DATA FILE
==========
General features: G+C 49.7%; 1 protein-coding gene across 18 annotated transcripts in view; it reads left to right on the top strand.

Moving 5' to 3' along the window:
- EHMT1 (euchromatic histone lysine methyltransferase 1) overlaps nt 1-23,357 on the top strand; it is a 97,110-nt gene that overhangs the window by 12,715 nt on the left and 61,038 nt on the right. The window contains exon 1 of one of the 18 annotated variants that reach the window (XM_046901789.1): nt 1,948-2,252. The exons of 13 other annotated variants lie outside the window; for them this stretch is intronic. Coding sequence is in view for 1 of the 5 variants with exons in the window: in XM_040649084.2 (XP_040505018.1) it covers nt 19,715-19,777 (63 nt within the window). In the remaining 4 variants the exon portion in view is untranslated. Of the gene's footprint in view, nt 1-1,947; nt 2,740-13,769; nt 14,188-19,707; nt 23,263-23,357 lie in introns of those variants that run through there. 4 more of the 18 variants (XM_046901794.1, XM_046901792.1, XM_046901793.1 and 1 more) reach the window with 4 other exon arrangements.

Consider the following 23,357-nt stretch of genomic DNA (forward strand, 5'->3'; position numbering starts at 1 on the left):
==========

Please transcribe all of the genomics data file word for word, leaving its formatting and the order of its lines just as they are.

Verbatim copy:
General features: G+C 49.7%; 1 protein-coding gene across 18 annotated transcripts in view; it reads left to right on the top strand.

Moving 5' to 3' along the window:
- EHMT1 (euchromatic histone lysine methyltransferase 1) overlaps nt 1-23,357 on the top strand; it is a 97,110-nt gene that overhangs the window by 12,715 nt on the left and 61,038 nt on the right. The window contains exon 1 of one of the 18 annotated variants that reach the window (XM_046901789.1): nt 1,948-2,252. The exons of 13 other annotated variants lie outside the window; for them this stretch is intronic. Coding sequence is in view for 1 of the 5 variants with exons in the window: in XM_040649084.2 (XP_040505018.1) it covers nt 19,715-19,777 (63 nt within the window). In the remaining 4 variants the exon portion in view is untranslated. Of the gene's footprint in view, nt 1-1,947; nt 2,740-13,769; nt 14,188-19,707; nt 23,263-23,357 lie in introns of those variants that run through there. 4 more of the 18 variants (XM_046901794.1, XM_046901792.1, XM_046901793.1 and 1 more) reach the window with 4 other exon arrangements.

Consider the following 23,357-nt stretch of genomic DNA (forward strand, 5'->3'; position numbering starts at 1 on the left):